While in Baghdad, Ibn ʿAbd al-Wahhab married an affluent woman. When she died, he inherited her property and wealth.[37] This claim of marriage to "wealthy woman" and traveling to Baghdad is challenged by scholars who assert that his marriage was arranged by his father when he was a teenager and he never traveled beyond Basra.[38] Muhammad ibn 'Abd Al-Wahhab had six sons; Hussain, Abdullah, Hassan, Ali and Ibrahim and Abdul-Aziz who died in his youth. All his surviving sons established religious schools close to their homes and taught the young students from Diriyah and other places.[39][better source needed]

The descendants of Ibn ʿAbd al-Wahhab, the Al ash-Sheikh, have historically led the ulama in the Saudi state,[14] dominating the state's religious institutions.[15] Within Saudi Arabia, the family is held in prestige similar to the Saudi royal family, with whom they share power, and has included several religious scholars and officials.[40] The arrangement between the two families is based on the Al Saud maintaining the Al ash-Sheikh's authority in religious matters and upholding and propagating Salafi doctrine. In return, the Al ash-Sheikh support the Al Saud's political authority[41] thereby using its religious-moral authority to legitimise the royal family's rule.[42]


See also Salafi and Wahhabi movement.

Muhammad ibn ʿAbd al-Wahhab considered his movement an effort to purify Islam by returning Muslims to what, he believed, were the original principles of that religion, as typified by the Salaf and rejecting, what he regarded, as religious innovations (Bid‘ah) and polytheism (Shirk).[43] He taught that the primary doctrine of Islam was the uniqueness and unity of God (Tawhid).[44][45] The first aspect of Tawhid is belief in Allah and His Lordship, that He alone is the believer's lord (Rabb). The second is the oneness of worship to Allah and Allah alone. The third being belief and affirmation of Allah's Names and Attributes.

The "core" of Ibn ʿAbd al-Wahhab's teaching is found in Kitab al-Tawhid, a short essay which draws from material in the Quran and the recorded doings and sayings (hadith) of the Islamic prophet Muhammad.[46] It preaches that worship in Islam includes conventional acts of worship such as the five daily prayers (salat); fasting (sawm); supplication (Dua); seeking protection or refuge (Istia'dha); seeking help (Ist'ana and Istighatha) of Allah.[1][page needed]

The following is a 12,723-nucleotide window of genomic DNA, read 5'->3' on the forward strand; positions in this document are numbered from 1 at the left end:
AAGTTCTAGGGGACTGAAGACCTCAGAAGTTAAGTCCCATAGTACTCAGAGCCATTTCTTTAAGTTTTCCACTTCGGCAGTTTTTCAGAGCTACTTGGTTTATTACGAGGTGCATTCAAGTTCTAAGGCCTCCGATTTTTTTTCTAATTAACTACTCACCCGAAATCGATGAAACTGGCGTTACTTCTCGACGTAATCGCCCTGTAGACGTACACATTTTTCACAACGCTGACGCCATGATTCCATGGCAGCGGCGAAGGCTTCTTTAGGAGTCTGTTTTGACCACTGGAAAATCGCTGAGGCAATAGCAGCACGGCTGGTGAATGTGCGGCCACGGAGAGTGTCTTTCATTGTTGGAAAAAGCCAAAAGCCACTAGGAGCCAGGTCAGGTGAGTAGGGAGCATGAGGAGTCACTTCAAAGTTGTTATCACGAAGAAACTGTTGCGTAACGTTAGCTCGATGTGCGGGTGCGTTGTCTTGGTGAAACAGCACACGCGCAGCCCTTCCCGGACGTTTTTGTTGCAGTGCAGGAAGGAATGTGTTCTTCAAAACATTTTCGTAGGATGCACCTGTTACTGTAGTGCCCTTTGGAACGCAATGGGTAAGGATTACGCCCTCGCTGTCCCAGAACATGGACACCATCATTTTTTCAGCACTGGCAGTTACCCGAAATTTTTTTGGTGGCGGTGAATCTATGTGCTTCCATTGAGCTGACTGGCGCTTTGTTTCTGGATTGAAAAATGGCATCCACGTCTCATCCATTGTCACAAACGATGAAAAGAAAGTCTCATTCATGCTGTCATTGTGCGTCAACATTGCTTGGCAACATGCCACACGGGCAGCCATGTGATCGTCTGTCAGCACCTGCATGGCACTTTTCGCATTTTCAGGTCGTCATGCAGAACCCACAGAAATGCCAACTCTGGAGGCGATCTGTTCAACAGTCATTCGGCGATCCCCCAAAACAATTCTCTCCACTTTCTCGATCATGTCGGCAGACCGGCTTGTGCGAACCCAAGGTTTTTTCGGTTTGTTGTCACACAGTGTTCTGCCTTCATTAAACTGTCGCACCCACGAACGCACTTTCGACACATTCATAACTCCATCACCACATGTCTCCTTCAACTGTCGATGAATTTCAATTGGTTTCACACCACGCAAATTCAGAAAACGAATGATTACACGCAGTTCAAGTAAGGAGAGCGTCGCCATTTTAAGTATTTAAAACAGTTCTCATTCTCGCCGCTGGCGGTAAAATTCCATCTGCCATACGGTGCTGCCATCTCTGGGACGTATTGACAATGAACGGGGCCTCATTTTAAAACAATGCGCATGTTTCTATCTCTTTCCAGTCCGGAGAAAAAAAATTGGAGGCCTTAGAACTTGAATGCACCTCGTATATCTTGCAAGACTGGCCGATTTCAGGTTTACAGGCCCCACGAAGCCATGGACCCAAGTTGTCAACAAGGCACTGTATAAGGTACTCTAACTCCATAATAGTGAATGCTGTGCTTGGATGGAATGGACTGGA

Muhammad Ibn ʿAbd al-Wahhab was keen on emphasizing that other acts, such as making dua or calling upon/supplication to or seeking help, protection or intercession from anyone or anything other than Allah, are acts of shirk and contradict the tenets of tawhid and that those who tried would never be forgiven.[1][page needed][47]

Although all Muslims pray to one God (Allah), the highlight of this movement was that no intercession with God was possible, Muhammad strictly advocated Takfir of those who considered themselves Muslim but were actually (Ibn Abdul-Wahhab believed) polytheists (mushrikeen).[2] However, he avoided blanket takfir to all groups.[48] In this regard he said "I do not say that own who prostrates on the grave Abdul-Qadir Gilani unknowingly, has done shirk, but the one has done knowingly has."[43]

On Sufism[edit]

Although highly critical of the Sufi practice of tawassul, at the end of his treatise, Al-Hadiyyah al-Suniyyah,Muhammad Ibn ʿAbd al-Wahhab's son ‘Abd Allah speaks positively on the practice of tazkiah (purification of the inner self).[49][50]


According to author Dore Gold,[51] in Kitab al-Tawhid, Ibn Abd al-Wahhab described followers of both the Christian and Jewish faiths as sorcerers who believed in devil worship, and cited a hadith of the prophet stating that punishment for the sorcerer is `that he be struck with the sword.`[52] Wahhab asserted that both religions had improperly made the graves of their prophet into places of worship and warned Muslims not to imitate this practice.[53] Wahhab concluded that `The ways of the people of the book are condemned as those of polytheists.`[54]